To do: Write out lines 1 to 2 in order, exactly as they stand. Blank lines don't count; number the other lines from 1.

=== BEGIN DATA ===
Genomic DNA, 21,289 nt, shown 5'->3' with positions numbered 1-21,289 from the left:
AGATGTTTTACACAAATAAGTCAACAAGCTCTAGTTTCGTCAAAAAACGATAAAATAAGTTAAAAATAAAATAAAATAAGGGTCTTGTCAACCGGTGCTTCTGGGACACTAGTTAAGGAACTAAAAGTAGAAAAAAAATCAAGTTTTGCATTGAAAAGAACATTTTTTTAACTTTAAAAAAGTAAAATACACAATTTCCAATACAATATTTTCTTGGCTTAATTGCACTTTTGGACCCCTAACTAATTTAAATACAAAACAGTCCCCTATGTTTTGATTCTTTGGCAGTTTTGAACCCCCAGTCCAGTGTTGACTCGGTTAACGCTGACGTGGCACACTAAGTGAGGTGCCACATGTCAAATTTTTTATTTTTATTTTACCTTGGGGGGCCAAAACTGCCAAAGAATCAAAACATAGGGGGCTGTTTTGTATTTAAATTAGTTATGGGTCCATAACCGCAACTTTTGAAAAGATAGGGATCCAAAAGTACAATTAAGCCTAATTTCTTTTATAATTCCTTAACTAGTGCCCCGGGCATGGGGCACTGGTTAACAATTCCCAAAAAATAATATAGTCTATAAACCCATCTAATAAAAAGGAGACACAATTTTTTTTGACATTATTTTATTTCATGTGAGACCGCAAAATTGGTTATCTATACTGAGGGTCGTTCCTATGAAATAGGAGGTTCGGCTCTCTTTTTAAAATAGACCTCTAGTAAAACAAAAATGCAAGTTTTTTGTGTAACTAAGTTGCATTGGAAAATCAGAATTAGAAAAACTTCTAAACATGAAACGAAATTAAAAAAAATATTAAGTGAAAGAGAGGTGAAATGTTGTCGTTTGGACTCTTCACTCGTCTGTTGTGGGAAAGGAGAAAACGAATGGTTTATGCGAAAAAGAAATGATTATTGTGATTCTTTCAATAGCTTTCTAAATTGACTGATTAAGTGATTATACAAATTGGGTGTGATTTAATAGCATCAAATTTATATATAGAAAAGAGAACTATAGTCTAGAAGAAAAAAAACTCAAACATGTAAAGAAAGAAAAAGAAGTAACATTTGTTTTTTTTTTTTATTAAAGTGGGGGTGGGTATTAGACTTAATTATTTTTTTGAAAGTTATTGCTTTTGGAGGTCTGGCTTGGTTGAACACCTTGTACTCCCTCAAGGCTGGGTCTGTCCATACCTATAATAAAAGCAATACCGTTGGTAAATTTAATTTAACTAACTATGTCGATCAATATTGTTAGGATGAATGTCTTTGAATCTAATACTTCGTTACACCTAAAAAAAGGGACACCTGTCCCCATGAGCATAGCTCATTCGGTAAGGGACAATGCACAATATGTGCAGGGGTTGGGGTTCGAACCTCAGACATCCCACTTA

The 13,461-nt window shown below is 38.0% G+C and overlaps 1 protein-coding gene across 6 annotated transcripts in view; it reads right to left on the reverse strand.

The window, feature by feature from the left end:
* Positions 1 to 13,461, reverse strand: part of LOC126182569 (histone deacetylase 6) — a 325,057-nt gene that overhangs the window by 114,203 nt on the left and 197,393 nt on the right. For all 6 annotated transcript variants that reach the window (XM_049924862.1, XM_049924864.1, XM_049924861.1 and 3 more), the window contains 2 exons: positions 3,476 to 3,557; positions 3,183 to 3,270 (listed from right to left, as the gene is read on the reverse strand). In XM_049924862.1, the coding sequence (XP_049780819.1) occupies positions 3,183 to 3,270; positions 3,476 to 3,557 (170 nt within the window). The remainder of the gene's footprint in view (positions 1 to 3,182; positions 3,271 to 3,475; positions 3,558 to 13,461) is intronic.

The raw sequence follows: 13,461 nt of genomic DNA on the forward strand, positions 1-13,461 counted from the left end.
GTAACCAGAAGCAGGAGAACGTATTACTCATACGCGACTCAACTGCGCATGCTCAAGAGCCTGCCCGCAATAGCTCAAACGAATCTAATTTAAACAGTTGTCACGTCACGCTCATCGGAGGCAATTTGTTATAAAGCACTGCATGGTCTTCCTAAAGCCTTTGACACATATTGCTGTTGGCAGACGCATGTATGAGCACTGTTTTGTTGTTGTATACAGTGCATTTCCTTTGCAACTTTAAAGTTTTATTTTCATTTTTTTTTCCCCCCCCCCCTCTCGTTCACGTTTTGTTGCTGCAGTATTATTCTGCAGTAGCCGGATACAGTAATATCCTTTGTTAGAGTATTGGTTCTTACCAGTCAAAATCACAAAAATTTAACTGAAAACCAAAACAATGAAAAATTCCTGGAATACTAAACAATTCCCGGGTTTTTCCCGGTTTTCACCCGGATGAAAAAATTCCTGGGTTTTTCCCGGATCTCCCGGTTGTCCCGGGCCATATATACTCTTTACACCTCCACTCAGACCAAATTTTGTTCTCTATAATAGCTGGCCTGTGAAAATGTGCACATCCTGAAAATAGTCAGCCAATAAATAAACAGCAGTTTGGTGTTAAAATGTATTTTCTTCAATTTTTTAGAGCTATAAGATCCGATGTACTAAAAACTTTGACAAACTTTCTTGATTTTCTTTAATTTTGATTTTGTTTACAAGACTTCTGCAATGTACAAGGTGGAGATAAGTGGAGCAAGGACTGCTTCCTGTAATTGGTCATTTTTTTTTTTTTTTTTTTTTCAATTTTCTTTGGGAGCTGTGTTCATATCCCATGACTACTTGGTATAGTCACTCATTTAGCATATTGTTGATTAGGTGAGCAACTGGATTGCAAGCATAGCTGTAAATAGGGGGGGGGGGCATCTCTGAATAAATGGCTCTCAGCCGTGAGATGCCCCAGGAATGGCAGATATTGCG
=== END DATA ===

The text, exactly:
Genomic DNA, 21,289 nt, shown 5'->3' with positions numbered 1-21,289 from the left:
AGATGTTTTACACAAATAAGTCAACAAGCTCTAGTTTCGTCAAAAAACGATAAAATAAGTTAAAAATAAAATAAAATAAGGGTCTTGTCAACCGGTGCTTCTGGGACACTAGTTAAGGAACTAAAAGTAGAAAAAAAATCAAGTTTTGCATTGAAAAGAACATTTTTTTAACTTTAAAAAAGTAAAATACACAATTTCCAATACAATATTTTCTTGGCTTAATTGCACTTTTGGACCCCTAACTAATTTAAATACAAAACAGTCCCCTATGTTTTGATTCTTTGGCAGTTTTGAACCCCCAGTCCAGTGTTGACTCGGTTAACGCTGACGTGGCACACTAAGTGAGGTGCCACATGTCAAATTTTTTATTTTTATTTTACCTTGGGGGGCCAAAACTGCCAAAGAATCAAAACATAGGGGGCTGTTTTGTATTTAAATTAGTTATGGGTCCATAACCGCAACTTTTGAAAAGATAGGGATCCAAAAGTACAATTAAGCCTAATTTCTTTTATAATTCCTTAACTAGTGCCCCGGGCATGGGGCACTGGTTAACAATTCCCAAAAAATAATATAGTCTATAAACCCATCTAATAAAAAGGAGACACAATTTTTTTTGACATTATTTTATTTCATGTGAGACCGCAAAATTGGTTATCTATACTGAGGGTCGTTCCTATGAAATAGGAGGTTCGGCTCTCTTTTTAAAATAGACCTCTAGTAAAACAAAAATGCAAGTTTTTTGTGTAACTAAGTTGCATTGGAAAATCAGAATTAGAAAAACTTCTAAACATGAAACGAAATTAAAAAAAATATTAAGTGAAAGAGAGGTGAAATGTTGTCGTTTGGACTCTTCACTCGTCTGTTGTGGGAAAGGAGAAAACGAATGGTTTATGCGAAAAAGAAATGATTATTGTGATTCTTTCAATAGCTTTCTAAATTGACTGATTAAGTGATTATACAAATTGGGTGTGATTTAATAGCATCAAATTTATATATAGAAAAGAGAACTATAGTCTAGAAGAAAAAAAACTCAAACATGTAAAGAAAGAAAAAGAAGTAACATTTGTTTTTTTTTTTTATTAAAGTGGGGGTGGGTATTAGACTTAATTATTTTTTTGAAAGTTATTGCTTTTGGAGGTCTGGCTTGGTTGAACACCTTGTACTCCCTCAAGGCTGGGTCTGTCCATACCTATAATAAAAGCAATACCGTTGGTAAATTTAATTTAACTAACTATGTCGATCAATATTGTTAGGATGAATGTCTTTGAATCTAATACTTCGTTACACCTAAAAAAAGGGACACCTGTCCCCATGAGCATAGCTCATTCGGTAAGGGACAATGCACAATATGTGCAGGGGTTGGGGTTCGAACCTCAGACATCCCACTTA